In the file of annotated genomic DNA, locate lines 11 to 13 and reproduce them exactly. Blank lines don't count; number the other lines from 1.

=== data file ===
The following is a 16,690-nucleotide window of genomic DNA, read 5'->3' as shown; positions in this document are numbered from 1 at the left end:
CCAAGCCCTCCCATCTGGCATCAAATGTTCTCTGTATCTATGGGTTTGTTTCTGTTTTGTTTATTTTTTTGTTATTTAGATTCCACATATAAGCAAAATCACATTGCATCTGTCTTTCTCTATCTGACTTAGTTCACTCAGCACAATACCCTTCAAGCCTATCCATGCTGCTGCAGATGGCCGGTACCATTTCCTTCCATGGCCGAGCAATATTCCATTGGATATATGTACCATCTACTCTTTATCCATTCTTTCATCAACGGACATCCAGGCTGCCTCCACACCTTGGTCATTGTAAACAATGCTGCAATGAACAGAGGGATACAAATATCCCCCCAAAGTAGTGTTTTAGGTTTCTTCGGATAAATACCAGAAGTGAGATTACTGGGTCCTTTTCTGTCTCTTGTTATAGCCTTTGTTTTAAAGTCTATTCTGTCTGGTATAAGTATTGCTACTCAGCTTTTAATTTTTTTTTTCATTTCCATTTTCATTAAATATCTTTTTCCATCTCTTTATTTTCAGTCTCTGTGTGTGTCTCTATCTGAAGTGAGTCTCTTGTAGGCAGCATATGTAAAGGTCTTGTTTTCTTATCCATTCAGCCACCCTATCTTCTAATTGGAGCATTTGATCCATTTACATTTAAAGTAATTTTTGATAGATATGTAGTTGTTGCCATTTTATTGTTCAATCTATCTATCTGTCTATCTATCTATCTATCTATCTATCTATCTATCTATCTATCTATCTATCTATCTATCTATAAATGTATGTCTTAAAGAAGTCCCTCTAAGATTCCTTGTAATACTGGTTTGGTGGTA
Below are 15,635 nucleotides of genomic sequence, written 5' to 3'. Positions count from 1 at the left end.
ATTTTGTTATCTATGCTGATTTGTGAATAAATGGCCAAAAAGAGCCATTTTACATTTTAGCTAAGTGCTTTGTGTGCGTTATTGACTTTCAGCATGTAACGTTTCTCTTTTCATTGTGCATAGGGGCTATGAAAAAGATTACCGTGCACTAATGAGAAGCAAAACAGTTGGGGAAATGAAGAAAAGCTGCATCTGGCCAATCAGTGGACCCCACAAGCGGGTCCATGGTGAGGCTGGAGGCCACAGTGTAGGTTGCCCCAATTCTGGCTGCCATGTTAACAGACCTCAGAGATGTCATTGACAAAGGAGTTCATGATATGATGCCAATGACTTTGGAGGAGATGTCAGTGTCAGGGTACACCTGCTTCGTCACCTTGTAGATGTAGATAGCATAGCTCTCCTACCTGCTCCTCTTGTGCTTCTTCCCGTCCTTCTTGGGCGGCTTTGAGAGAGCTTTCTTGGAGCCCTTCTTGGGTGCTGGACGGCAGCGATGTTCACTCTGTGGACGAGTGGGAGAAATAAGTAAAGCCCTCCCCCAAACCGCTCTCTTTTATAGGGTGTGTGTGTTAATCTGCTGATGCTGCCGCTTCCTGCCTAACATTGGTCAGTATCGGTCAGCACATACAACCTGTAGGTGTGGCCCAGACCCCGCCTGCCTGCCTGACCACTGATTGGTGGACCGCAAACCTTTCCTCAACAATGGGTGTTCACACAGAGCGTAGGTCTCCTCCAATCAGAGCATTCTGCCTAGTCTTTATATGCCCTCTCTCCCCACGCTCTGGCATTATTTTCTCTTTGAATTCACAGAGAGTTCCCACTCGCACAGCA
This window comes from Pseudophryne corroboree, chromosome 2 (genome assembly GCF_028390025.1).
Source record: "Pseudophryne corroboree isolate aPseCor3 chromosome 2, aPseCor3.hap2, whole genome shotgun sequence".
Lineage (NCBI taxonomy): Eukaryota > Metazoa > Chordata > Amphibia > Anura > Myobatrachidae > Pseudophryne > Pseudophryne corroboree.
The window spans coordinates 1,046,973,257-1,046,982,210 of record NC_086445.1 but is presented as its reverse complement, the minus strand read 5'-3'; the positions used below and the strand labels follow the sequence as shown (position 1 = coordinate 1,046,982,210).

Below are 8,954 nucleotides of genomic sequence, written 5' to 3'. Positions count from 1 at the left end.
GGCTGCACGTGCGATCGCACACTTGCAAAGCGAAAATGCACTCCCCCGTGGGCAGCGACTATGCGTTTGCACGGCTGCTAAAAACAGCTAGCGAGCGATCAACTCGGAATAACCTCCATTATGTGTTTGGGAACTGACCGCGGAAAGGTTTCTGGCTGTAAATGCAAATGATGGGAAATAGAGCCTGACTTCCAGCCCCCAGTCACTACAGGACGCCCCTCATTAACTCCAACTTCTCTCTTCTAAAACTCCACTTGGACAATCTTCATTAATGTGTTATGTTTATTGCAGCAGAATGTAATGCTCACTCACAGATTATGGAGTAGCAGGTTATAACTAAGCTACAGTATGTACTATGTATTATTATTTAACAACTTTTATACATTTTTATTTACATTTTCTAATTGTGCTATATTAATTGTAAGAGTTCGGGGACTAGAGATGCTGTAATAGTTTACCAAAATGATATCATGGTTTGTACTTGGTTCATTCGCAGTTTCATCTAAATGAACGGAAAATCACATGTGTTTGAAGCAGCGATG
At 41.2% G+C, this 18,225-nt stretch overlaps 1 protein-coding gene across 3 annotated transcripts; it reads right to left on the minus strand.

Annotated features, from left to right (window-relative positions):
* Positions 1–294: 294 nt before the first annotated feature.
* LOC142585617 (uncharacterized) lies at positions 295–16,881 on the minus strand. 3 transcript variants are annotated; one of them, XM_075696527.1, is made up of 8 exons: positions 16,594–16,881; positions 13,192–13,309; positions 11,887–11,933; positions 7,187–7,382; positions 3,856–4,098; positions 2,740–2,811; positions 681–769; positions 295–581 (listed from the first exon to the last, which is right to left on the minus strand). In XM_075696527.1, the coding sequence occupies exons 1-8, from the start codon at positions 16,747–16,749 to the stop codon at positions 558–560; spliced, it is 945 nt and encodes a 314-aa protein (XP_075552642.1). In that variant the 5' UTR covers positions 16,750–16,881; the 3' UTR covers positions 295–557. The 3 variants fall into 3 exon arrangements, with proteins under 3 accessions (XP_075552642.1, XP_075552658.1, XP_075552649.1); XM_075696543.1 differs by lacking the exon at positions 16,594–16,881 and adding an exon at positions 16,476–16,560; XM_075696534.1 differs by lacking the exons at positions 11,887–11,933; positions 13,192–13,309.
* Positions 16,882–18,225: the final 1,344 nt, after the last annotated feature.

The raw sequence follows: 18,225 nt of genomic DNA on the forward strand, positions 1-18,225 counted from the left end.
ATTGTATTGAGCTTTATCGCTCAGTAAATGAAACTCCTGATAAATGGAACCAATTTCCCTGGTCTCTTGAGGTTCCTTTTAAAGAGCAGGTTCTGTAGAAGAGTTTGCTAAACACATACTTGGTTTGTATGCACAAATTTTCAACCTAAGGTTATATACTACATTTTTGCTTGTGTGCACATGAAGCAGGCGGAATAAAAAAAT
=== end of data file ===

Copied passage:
At 41.2% G+C, this 18,225-nt stretch overlaps 1 protein-coding gene across 3 annotated transcripts; it reads right to left on the minus strand.

Annotated features, from left to right (window-relative positions):
* Positions 1–294: 294 nt before the first annotated feature.